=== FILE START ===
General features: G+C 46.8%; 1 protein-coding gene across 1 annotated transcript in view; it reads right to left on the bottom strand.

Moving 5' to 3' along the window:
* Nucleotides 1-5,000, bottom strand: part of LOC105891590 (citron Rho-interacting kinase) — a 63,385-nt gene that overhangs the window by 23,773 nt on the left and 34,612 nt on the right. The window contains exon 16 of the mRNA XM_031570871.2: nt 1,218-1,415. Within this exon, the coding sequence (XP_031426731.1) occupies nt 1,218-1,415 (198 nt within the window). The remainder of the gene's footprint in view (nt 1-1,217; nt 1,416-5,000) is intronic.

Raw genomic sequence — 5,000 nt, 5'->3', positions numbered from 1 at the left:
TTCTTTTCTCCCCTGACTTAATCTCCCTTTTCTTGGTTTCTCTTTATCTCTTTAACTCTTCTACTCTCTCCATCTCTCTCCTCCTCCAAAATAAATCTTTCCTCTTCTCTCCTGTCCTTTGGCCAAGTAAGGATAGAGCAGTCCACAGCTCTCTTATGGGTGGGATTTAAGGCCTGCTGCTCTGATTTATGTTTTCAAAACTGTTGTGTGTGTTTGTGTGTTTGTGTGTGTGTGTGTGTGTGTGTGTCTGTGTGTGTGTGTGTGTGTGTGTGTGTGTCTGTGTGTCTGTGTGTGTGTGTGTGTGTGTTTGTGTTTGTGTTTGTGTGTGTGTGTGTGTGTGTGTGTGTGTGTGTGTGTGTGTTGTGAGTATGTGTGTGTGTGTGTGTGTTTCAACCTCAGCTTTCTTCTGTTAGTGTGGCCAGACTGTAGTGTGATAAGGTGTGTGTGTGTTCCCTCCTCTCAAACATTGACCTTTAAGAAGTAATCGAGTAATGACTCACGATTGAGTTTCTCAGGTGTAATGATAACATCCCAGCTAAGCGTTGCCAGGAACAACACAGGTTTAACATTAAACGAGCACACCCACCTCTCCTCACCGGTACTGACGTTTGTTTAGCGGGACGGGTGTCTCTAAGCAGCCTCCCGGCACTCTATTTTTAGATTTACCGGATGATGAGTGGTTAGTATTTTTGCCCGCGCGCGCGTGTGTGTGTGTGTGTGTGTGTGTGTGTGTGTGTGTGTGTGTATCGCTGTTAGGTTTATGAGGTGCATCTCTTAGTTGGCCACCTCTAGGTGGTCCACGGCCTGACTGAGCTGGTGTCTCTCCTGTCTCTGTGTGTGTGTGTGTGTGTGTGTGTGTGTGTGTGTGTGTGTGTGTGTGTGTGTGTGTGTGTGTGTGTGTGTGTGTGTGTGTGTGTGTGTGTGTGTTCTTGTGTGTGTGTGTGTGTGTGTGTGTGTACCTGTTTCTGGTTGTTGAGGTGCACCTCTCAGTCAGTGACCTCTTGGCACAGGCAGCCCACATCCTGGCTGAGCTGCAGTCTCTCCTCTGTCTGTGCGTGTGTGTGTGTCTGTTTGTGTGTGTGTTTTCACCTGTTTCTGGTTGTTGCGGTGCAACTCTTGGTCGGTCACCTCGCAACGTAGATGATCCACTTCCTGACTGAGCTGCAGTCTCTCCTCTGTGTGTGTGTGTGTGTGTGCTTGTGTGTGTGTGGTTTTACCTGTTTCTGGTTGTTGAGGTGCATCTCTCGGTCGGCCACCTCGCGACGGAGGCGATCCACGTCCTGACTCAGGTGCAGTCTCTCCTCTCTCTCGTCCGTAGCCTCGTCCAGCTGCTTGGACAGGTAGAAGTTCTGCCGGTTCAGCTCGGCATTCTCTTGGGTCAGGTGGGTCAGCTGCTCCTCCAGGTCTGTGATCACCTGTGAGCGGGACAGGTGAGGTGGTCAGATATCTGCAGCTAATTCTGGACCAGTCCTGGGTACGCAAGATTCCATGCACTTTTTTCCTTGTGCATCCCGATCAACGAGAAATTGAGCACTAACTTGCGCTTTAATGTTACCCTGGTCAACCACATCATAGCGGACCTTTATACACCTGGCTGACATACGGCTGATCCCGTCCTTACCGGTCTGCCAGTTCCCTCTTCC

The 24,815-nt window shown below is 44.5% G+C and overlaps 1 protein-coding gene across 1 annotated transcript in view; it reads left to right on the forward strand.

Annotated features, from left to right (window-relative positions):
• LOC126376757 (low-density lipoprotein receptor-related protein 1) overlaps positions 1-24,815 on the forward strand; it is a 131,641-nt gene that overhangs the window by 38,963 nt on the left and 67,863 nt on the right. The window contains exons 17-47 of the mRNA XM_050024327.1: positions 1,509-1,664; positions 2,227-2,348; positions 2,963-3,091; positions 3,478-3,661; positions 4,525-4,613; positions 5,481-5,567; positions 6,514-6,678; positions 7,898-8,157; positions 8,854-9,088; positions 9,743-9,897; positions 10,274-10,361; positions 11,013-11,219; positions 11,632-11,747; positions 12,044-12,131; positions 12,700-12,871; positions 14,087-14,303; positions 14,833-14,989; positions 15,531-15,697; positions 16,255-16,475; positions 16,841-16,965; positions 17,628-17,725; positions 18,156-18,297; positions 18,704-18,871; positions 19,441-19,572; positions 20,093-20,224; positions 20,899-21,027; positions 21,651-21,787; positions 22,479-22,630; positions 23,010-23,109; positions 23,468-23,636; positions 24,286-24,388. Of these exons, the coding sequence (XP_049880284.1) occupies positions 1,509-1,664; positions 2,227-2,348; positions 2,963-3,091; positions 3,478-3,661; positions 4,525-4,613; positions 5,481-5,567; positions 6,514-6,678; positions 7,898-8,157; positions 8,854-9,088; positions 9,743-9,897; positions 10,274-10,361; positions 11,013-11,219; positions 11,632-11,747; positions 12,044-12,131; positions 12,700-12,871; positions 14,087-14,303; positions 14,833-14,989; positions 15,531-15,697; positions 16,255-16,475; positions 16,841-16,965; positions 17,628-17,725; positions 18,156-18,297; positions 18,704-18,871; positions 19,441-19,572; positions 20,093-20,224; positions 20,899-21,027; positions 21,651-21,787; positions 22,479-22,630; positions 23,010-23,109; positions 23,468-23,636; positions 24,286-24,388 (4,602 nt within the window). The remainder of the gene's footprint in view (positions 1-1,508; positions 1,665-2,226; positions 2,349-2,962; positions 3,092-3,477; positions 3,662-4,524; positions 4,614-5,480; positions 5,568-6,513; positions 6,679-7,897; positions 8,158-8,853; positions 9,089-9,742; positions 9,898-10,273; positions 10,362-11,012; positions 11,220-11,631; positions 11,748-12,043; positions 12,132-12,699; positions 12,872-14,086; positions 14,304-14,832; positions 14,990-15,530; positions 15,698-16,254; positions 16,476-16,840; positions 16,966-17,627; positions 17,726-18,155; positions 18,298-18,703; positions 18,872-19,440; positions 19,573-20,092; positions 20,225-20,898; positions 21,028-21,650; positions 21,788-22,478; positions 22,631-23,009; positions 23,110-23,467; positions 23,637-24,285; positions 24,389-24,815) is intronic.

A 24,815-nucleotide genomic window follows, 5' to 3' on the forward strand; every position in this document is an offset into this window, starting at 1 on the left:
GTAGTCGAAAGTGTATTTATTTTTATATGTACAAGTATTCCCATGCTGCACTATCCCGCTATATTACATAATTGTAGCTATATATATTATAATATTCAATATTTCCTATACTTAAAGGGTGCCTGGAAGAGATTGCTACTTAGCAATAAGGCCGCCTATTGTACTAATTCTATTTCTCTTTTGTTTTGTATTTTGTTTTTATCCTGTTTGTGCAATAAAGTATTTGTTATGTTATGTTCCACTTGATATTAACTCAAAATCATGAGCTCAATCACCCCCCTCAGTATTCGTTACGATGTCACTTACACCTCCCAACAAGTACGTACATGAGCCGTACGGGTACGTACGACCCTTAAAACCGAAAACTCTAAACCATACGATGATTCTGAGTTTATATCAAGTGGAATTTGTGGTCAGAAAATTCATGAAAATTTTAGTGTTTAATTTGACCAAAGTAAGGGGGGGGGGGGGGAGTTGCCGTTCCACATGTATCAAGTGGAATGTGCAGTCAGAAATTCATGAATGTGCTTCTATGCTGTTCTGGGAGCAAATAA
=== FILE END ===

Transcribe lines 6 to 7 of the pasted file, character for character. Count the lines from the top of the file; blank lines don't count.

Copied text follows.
The 24,815-nt window shown below is 44.5% G+C and overlaps 1 protein-coding gene across 1 annotated transcript in view; it reads left to right on the forward strand.

Annotated features, from left to right (window-relative positions):